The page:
top of page

The New Breed of Excellence

Updated: Aug 16, 2021

How some Filipinos thrive and succeed on the south of Spain

Text and images by Jeno Pineda, Marbella

In 2017, Rhea Zamora arrived from the Philippines to Marbella. She came with her one-year old daughter and stayed with her sister until she could find work. A couple of months after, her husband followed. Uncertain of the future but mentally and physically prepared for a new life, they never gave up sending their CVs to every office in town until she landed a job in a Scandinavian I.T. company and him, in a telecom office. Four years after, she and her husband have been both promoted in their jobs, and are proud owners of a new apartment.

Rhea’s success story might seem like an anomaly to many. Afterall, most people expect Filipino immigrants to be working in environments we were always typecast in—in homes doing domestic chores, or in restaurants as wait staff. But in Marbella, a small but cosmopolitan town in the south of Spain, the narrative of Filipino workers is changing. The new generation of OFWs and migrants are breaking stereotypes through excellence in their crafts, powered by their innate Filipino work values and ethics such as handwork, commitment, responsibility and compassion.

Marbella is one of Europe’s favourite playgrounds for the rich and famous. Here, million dollar yachts and supercars are but an everyday sighting. It is one of the most sought after summer destinations in Europe thanks to its almost 300 days of sun, a very diverse population and a chilled lifestyle. With hospitality as the biggest industry sector, people come here not only to spend some days in the sun drinking Sangria but also to become part of its robust workforce. And of course, the Filipinos aren’t an exemption. Every year, they flock on the Costa del Sol like seagulls to try their luck and experience the well-balanced life that the town has to offer.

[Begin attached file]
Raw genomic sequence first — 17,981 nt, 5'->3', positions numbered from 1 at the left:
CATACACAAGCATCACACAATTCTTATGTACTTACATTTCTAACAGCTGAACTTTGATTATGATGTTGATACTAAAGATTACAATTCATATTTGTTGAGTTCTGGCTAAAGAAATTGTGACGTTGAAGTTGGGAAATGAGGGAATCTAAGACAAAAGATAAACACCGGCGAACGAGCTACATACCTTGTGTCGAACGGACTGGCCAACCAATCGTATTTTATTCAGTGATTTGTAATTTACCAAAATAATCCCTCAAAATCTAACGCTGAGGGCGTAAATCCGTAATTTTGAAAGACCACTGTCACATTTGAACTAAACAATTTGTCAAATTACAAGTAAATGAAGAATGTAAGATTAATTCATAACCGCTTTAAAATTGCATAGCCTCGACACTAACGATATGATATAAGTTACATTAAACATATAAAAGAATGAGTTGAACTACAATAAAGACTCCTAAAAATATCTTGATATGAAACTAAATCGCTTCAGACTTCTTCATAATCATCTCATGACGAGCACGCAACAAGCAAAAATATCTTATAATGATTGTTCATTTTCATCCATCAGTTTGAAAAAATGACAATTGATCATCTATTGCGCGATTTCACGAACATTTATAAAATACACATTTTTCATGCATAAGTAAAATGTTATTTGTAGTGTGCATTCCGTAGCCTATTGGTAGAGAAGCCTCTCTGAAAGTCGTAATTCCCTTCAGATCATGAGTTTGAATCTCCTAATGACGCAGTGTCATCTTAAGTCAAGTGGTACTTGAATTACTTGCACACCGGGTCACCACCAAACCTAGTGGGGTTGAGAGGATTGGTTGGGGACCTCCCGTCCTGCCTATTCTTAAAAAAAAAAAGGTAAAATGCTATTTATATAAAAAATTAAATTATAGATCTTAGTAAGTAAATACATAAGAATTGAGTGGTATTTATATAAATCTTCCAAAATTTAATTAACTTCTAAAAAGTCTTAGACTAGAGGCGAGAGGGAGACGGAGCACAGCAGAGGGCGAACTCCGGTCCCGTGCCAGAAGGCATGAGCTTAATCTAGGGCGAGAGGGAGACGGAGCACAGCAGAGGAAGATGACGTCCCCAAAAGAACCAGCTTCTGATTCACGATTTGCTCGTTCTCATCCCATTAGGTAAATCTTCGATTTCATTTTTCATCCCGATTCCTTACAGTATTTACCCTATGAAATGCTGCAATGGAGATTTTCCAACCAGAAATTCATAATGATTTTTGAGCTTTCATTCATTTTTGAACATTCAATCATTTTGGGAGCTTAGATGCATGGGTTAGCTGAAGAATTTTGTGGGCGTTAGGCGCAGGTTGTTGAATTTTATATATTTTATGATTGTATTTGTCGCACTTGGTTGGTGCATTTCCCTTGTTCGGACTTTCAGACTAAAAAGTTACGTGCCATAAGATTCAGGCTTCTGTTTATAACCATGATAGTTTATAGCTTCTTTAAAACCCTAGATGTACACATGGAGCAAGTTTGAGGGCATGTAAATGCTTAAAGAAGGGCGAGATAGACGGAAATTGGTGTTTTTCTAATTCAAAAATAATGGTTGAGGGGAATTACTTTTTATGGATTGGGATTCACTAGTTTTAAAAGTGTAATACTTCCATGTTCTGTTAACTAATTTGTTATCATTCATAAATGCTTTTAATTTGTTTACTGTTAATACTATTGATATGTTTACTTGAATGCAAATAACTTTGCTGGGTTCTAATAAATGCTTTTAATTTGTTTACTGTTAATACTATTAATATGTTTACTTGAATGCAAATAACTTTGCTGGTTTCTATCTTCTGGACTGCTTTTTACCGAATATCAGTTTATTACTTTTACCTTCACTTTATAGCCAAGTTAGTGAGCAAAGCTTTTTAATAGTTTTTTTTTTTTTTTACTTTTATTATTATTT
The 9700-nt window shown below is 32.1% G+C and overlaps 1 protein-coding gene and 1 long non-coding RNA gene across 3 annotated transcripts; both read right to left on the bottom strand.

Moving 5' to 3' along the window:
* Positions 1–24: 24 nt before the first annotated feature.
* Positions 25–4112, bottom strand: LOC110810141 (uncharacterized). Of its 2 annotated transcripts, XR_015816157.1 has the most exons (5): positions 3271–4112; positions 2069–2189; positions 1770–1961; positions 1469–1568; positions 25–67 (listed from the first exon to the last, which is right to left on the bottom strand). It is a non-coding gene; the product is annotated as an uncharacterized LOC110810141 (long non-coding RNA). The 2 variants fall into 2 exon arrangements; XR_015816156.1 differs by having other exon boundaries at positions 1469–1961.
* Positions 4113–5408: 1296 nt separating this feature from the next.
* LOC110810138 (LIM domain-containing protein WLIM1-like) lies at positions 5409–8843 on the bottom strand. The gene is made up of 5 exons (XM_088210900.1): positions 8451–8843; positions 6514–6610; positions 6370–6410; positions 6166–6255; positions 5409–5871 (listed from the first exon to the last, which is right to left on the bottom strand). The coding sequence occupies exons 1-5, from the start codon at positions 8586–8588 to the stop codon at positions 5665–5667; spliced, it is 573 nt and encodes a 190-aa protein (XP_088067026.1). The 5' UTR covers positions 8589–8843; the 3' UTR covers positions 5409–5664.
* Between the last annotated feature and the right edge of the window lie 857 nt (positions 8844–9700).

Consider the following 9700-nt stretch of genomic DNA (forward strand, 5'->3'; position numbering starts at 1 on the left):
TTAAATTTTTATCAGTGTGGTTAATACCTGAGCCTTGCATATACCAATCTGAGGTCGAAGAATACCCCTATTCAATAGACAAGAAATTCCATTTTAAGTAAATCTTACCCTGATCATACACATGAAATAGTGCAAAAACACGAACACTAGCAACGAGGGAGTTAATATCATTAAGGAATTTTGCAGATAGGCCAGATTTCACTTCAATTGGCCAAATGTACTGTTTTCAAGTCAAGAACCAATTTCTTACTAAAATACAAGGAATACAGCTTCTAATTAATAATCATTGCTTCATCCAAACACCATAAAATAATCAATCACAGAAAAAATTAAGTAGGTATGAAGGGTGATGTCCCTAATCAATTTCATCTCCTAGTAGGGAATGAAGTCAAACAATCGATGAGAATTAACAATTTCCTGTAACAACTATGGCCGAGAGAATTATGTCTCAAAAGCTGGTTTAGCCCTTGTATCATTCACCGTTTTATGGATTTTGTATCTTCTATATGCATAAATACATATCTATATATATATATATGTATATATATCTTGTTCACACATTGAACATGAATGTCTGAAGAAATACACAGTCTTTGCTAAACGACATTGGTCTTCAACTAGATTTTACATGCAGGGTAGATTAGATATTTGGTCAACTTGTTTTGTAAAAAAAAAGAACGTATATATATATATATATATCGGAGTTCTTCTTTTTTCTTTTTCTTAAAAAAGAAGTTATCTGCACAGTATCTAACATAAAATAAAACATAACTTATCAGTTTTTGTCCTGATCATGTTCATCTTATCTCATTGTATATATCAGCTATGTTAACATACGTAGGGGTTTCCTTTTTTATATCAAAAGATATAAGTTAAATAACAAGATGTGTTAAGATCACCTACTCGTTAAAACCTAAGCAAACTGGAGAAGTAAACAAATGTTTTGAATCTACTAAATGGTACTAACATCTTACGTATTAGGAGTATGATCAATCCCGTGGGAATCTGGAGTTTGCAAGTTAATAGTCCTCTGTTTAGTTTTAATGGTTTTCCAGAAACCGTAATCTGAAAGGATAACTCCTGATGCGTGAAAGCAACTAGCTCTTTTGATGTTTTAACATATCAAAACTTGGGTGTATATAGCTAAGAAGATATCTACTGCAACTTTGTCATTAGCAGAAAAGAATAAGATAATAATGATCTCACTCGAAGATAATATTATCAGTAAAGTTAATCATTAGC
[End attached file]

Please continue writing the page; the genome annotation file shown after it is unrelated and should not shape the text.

Marbella is part of the Spanish region of Andalucia where there are approximately 5,000-6,000 Filipino inhabitants, according to Leah Beltran, President of AFILCOS FED, the largest Filipino community group on the coast. In Marbella alone, there are 1,500 registered Filipinos, most of whom are working in the domestic and hospitality sectors, although in recent years a rise of Filipino workers in other fields has been undeniable.

“There are many Filipino professionals here in Marbella. I know of doctors, lawyers, realtors and business people thriving in this place. They make us all proud,” said Aurora Directo who has made a name for herself in Marbella’s real estate industry. Originally from Baler in the Philippines, Aurora has been working as a realtor in Marbella for twenty years and is considered one of the best in town when it comes to selling multi-million euro properties.

Asked what it takes for a Filipino to be successful abroad, she said, “It is a given that we Filipinos are resilient and hardworking people. This is why we can be considered as one of the best workforces in the world. But to be able to achieve more, I believe it boils down to education. We should continue educating ourselves in any way we can and strive for excellence at all times.”

Excellence is also what Jenny Baardsen offers as an English teacher to international students. “We Filipinos are kind, patient and hardworking. It’s the perfect recipe to a good teacher, I think,” she said. Having lived in Marbella for over six years, Jenny teaches all levels of English from beginner to advance, both Cambridge Exams and general English.

Of course, success is not immediate and it is not a Sampaguita-laden road to travel. Rhea, Aurora and Jenny had also experienced hardships and criticisms because of their heritage. “I once took a wealthy client for a property viewing. From where he came, he couldn’t believe that I was a realtor because A, I am Filipino and B, I am a woman. He was making snide comments to the point of being rude,” Aurora said.

“So what did you do?” I asked her.

“Well, we were in my car at that time so I stopped driving, open the passenger door, and politely asked him to step out. I hope he learned his lesson by the side of the road.”

We indeed hope he did. R&W

Jeno Pineda in Marbella

Aurora Directo

Aurora Directo

Rhea & family

Rhea with Apple co-founder Steve Wozniak and officemates

with Jenny Baardsen

bottom of page